I half expected to be mauled by Dino, Fred Flintstone’s pink dinosaur, as I disembarked from my bus in Göreme. Perhaps a brontosaurus powered excavator or a pterodactyl delivery vehicle would be around the first bend in the road. A surreal arid landscape of organically shaped ‘fairy chimneys’ surrounded the touristy town center. Shops and hotels were dug into and grew out of the skin-tone stone walls, replicating the ancient cave dwellings littered about the area. It’s a truly bizarre aesthetic almost certainly unique to the Cappadocia region of Turkey.
After recovering from 24 hours of bus travel (it turns out Turkey is a very large country...) I dawned my boots and wandered out into the free-form work of erosion and time. I waded my way through the stone waves of the Rose Valley, and was soon completely enveloped in the strange Dr. Seuss environment. Cave dwellings of all shapes and sizes were recessed into the walls. Some were low and easy to explore and others so high off the ground it was difficult to imagine how someone could have entered, let alone built it, thousands of years ago. As I ventured deeper cave churches and eventually entire monasteries materialized. Bright frescoes from the early hundreds still radiated, having been protected from the harsh sun and dust by the resilient cave walls. I crossed paths with only a handful of other visitors as I wiggled through and scrambled over the endless undulations of rock.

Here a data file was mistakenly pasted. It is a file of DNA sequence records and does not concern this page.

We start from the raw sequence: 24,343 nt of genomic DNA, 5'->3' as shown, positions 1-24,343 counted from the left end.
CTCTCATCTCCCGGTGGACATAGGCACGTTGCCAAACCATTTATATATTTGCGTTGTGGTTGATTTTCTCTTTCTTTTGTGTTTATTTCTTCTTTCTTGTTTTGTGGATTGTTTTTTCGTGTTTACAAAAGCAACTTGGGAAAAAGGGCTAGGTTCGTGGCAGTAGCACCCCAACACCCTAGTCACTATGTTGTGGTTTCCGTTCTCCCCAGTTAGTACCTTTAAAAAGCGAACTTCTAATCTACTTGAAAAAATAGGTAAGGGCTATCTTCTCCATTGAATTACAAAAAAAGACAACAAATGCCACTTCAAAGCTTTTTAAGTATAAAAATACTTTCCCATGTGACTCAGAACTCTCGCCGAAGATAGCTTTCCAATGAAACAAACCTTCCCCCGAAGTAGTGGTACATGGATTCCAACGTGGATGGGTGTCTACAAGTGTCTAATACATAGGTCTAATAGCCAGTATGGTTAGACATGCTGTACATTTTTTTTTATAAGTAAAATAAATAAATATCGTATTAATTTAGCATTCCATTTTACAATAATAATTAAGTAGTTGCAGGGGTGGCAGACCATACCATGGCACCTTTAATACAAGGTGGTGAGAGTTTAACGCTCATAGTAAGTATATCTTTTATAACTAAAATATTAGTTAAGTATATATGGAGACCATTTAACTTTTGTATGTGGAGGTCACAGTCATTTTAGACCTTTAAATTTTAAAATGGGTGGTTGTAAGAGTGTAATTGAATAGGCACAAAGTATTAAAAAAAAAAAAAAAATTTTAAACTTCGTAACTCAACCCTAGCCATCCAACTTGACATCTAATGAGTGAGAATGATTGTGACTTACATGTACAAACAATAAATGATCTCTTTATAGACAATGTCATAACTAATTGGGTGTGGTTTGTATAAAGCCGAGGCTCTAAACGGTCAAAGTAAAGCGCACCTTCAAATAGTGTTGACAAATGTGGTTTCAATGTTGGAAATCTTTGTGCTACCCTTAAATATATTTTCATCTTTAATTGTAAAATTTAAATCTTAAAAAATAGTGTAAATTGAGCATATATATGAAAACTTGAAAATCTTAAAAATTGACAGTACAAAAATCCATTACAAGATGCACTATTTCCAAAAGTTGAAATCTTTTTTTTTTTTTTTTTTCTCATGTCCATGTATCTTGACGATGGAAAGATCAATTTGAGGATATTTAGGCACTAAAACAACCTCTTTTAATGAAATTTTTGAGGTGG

Each morning around five, just as first light began washing into the valley, a deep VOOSHHH! would break the morning calm. VOOSHHH! like a power washer spraying against pavement. VOOSHHH!, VOOSHHH!, VOOSHHH! The sounds gained frequency and strength. A crescendoing alarm clock, calling me out of bed each morning to take in a remarkable spectacle. From the terrace of my guesthouse I watched dozens of hot air balloons fire their burners, drifting aimlessly in the calm sky. Hundreds of them bobbed around, silhouetted by the rising sun. The passengers eagerly snapped their bird’s eye Instagram photos as I watched from the ground. One by one they began to descend, landing throughout the valley. As they plopped down my interest waned, and a morning Turkish coffee beckoned.
Along with the hot air balloons and wacky terrain, a large number of underground cities lurk beneath the hot pavement in the surrounding area. These massive dwellings can burrow over eleven stories beneath the earth, and many were able to sustain populations well into the thousands. For months on end during raids and wars from ancient times through the middle ages entire cities relocated into these early bunkers. Exploring the claustrophobic tunnels, I certainly did not develop envy for those who called them home.
Cappadocia has long been a famed region the world over. I was no stranger to the iconic sunrise balloon photos, and expected it to be overrun by visitors. But what I found was something quite different. A sparsely populated tourist town, full of tour providers, scooter renters, and accommodation slingers, but only lightly covered by visitors whom descended primarily from other parts of Turkey. The area is literally covered in UNESCO World Heritage sites, most of which are extremely compelling. Yet unlike the rest of the world, these sites are empty. As I wandered around the semi abandoned town, I started to realize the lack of tourists I had experienced since arriving to Turkey wasn’t an East Turkey phenomenon. I was beginning to understand this was the carcass of a once thriving Turkish tourism industry.